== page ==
Here's co-author Michael Willis's.


This topic is: High on Kai

In the world of graphic design where 100Mb image files are not uncommon, Kai's Power Tools (KPT) have been a staple of great design for a long time. Because there's no limit on image size in the graphic arts world, extraordinary effects are easily created; however, in the world of the Internet we know we've got to be careful about the size of our images.

When people first get KPT or any other graphic tool, there's a tendency to...ah...um..."go overboard." I call it the "I've just learned how to (use KPT /make bevels /whatever) syndrome." We get a new toy, play with it, and then put the results on every image or on every page of our site.

It takes a great designer a good deal of effort to use graphic tools and keep the images small. Then, of course, there's the whole concept of aesthetics. It's hard to fight the urge to make really complex images because, quite frankly, complex images look cool. Once again, it takes talent to make them fit in with the look of a web page.

One of the more frequent Web uses of KPT is to design balls, bullets, and buttons. If I'm not mistaken, the above balls (and the buttons you can see later on) were all created and/or enhanced by KPT. I'm sorry to say that some of them are mine — however, they were...ah...hmm..."experiments" and were never placed on Web pages.

One of KPT's most amusing features is called Page Curl. It's absolutely cool to use this feature once. Now the image above is one graphic guru Michael Willis actually used on a page so he's reached his career limit. I hereby ban Michael from using Page Curl ever again.

As I mentioned, almost everybody gets the "I've just learned how to syndrome." Hopefully we get over it—quickly. I went through my own brand of "I can make beveled edges" syndrome. If you want to see my first attempts at beveled edges, you know what to do. If you've used KPT, some of the patterns will be too obvious.

Text Topics:  

Fonts and Drop Shadows

The Controversy

When I initially created this site I thought I knew what material was the most controversial and would trigger hundreds of email responses. I was completely wrong. The material that provoked the most controversy was "Fonts and Drop Shadows."

I think the comments were evenly divided about my font choice for the original "Web Pages That Suck." One half liked it; the other half hated it. (For the record, the original font was Schmutz ICG Corroded — from the Image Club. My response to those who disliked it ran along the lines of, "I was trying some subtle humor by choosing a font that once was cool, but now sucks. It was meant to be like the front page where I used sucky techniques as an introduction." As we all know, if you have to explain the joke, it's not going to be funny.

The best commentary about this genre of fonts comes from the wickedly funny satirical site "The Onion." (http://www.theonion.com) These folks are insanely brilliant when it comes to parody and satire. In one of their fake news items they had the following story that sums it all up:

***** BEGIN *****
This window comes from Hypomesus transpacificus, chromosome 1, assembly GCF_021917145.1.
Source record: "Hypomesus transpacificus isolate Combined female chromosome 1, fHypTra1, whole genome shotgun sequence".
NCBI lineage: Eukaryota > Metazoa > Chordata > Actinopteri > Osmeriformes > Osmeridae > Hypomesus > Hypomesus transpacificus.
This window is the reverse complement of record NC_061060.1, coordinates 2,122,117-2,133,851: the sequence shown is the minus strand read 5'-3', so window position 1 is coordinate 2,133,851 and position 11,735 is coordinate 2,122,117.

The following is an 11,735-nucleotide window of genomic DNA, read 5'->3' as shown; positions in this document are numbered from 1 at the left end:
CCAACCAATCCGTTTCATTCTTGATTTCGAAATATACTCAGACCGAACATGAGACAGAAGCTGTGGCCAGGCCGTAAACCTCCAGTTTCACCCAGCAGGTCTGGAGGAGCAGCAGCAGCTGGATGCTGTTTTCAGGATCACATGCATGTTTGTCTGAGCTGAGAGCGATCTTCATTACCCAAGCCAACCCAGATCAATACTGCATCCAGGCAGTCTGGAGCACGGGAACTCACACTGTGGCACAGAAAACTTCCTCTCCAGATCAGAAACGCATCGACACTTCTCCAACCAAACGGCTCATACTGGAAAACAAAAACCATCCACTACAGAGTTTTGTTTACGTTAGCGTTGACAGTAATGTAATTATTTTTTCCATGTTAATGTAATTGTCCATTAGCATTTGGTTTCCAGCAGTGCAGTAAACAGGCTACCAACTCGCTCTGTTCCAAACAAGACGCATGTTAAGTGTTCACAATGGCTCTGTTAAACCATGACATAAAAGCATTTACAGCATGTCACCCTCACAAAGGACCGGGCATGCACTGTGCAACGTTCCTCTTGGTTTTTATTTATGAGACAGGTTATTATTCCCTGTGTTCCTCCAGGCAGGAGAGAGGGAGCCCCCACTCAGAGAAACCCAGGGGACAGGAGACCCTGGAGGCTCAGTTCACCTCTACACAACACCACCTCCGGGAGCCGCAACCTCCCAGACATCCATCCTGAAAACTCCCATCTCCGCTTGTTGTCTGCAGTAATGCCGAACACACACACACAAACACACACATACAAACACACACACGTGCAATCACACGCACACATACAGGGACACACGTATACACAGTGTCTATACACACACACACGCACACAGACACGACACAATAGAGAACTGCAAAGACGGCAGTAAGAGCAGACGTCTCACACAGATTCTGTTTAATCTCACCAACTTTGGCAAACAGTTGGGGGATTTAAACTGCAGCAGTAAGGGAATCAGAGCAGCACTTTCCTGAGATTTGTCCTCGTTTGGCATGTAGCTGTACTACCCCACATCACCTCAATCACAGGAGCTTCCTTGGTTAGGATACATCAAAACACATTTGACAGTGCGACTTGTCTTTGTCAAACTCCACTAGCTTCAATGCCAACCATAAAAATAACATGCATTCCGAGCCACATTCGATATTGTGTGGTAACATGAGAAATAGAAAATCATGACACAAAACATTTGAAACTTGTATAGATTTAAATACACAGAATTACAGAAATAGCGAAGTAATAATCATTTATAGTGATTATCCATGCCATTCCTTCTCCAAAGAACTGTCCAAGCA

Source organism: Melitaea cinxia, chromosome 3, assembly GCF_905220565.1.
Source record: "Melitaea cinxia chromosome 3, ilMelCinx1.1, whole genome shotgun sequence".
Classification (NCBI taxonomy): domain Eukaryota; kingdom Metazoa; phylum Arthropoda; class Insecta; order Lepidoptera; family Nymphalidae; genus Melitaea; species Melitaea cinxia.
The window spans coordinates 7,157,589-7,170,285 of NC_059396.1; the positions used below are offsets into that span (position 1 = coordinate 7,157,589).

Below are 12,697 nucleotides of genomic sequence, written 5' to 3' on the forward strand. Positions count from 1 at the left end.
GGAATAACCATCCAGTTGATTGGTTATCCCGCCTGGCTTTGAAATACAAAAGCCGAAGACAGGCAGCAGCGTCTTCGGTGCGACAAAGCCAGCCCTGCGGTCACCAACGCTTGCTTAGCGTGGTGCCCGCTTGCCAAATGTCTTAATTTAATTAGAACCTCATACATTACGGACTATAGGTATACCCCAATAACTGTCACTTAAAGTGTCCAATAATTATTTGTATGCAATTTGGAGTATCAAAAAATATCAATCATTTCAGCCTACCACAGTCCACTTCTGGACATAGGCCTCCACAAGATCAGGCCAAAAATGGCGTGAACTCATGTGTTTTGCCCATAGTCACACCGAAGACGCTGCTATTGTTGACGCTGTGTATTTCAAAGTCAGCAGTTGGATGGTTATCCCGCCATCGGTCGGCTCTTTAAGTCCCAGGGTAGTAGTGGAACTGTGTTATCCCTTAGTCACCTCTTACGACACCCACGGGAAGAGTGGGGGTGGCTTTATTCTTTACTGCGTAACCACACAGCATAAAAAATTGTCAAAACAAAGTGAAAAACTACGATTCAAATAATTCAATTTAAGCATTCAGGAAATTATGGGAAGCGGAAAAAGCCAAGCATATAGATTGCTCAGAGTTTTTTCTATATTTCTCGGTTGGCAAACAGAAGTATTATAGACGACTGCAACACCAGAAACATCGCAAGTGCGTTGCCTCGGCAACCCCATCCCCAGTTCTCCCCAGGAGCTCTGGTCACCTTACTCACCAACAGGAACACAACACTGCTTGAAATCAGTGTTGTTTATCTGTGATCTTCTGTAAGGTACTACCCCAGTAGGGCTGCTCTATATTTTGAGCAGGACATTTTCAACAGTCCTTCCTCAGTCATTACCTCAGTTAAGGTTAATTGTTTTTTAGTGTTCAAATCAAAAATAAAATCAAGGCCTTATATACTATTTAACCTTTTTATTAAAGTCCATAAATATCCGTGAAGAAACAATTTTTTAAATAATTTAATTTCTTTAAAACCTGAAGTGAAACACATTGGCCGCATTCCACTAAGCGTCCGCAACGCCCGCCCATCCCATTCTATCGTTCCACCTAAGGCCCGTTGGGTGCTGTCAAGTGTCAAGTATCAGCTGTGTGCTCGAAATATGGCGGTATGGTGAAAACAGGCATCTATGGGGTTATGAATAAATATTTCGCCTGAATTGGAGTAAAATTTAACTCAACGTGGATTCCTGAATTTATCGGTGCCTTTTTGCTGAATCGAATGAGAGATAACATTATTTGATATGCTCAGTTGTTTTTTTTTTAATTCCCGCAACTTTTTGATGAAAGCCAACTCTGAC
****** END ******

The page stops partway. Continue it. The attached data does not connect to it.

NEW YORK—In a bold, unconventional attempt to target America's elusive youth demographic, the advertising firm of Saatchi & Saatchi will utilize an off-set, mixed-typography font in its upcoming print campaign for Sprite. "We feel this crazy, jagged, broken typewriter-style font will resonate strongly with the jaded youth of Generation X," said Stephen Freed, co-director of creative services for the New York-based advertising giant. "Its broken, imperfect look captures perfectly that disillusioned, anti-commercial, 'I don't fall for slickness, dude' sentiment of today's slacker youth grunge culture. It also scanned extremely well with our test focus groups."

Case closed.

The phrase "The Controversy" shows another overused font technique — enlarged typewriter text. You'll usually find this on a page with a black background, but I've placed it here because, hey, let's mix and match fonts and colors — another no-no.

A more serious issue revolves around drop shadows. While no one was able to give me an exact date, numerous designers wrote in telling me this technique is passé.

When I look at the sites I visit on the Net, it's about a 50-50 split between those who use drop shadows and those who don't. I'll let the issue rest for the time being, but I'll get back to it later. It might just turn out the Internet's real controversy isn't how to get more bandwidth, but people using drop shadows.

The topic is: Too Much Text

It's a common tendency — especially for beginning designers — to try to cram every piece of information on one page. After all, a single web page can, technically, go on and on — forever — and since HTML lets you create internal anchors using the "#" symbol, it's especially tempting to make long pages. Sometimes, you have to make a long page — if you're creating an alphabetical listing but, more often than not, it's better to break the document up or try to condense it using categories.